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Italian banks face expensive funding, volatile economy as snap election looms

With a snap election on the cards and the coalition government in crisis, Italian banks will have to contend with higher funding costs and a more volatile economic environment, according to Scope Ratings.

Italian Deputy Prime Minister Matteo Salvini on Aug. 9 called for fresh elections after his League party hit an impasse with its coalition partner Five Star Movement. Elections are likely to take place in the second half of October.

The relationship between the two coalition parties had been fraught for some time, with disagreements over fiscal policies and the relationship with the EU, but it was a disagreement over a rail-link project opposed by the Five Star Movement but supported by the League that brought matters to a head.

For Dennis Shen, director in Scope Ratings' public finance team, the news did not come as a complete surprise, as the possibility of an early election in Italy has been on the cards for some time. Scope downgraded Italy's sovereign rating to a "stable" BBB+ rating in December 2018 from A- and the fragility of the coalition government was one of the factors behind the decision, Shen said in an interview.

But the snap election could contribute to further weakening in the Italian economy, which is already in a vulnerable state, Shen said in a note shared Aug. 9.

"The further injection of political uncertainty, while it may not be consequential for long-run growth prospects, will hamper investment in the short-run," he said.

Scope forecasts that Italian GDP will grow by 0.2% in 2019 and 0.6% in 2020, with the medium-term growth potential estimated at 0.7%, according to the note.

Banks feel the pain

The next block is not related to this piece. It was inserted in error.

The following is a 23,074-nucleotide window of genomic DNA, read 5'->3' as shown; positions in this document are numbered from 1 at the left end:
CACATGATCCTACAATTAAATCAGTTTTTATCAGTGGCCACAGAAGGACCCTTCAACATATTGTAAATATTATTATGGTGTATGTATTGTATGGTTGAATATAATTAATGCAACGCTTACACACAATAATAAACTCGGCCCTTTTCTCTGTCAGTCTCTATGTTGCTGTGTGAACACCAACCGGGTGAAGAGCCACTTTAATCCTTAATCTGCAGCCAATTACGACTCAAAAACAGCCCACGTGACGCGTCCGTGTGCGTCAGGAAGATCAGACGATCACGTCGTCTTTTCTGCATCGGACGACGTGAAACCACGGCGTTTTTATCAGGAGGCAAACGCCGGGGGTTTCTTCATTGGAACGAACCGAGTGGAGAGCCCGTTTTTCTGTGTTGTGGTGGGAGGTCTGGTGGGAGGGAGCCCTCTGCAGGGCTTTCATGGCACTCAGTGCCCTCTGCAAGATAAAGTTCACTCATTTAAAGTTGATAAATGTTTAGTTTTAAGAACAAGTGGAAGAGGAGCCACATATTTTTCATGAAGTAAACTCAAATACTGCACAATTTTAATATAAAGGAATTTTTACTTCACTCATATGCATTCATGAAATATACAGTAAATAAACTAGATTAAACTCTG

A "degradation" in the economic environment could be a risk for Italian banks, as could the prospect of more expensive funding, Shen said in an interview.

Bond spreads have widened in the past few days, he noted.

"The Italian 10-year yield is up approximately 40 basis points since midweek to 1.8%, with the spread to Germany picking up to about 235 basis points," he said.

Shares in Italy's largest banks took a hit on the news of the snap election.

UniCredit SpA shares fell by 5.13% on Aug. 9, while Intesa Sanpaolo SpA was down 3.63%, Unione di Banche Italiane SpA was down 8.42% and Banca Monte dei Paschi di Siena SpA fell 8.54%.

Fitch Ratings is set to publish the results of its Italian ratings review after market close Aug. 9. Its sovereign rating of Italy currently stands at BBB, two notches above investment grade, with a negative outlook.

The team of analysts at UniCredit said Fitch's decision about whether to hold or downgrade Italy's sovereign rating could go either way.

"Fitch's assessment of the vulnerabilities of the country is likely to focus on the high level of public debt, the low growth trend and continued high political uncertainty," the note said.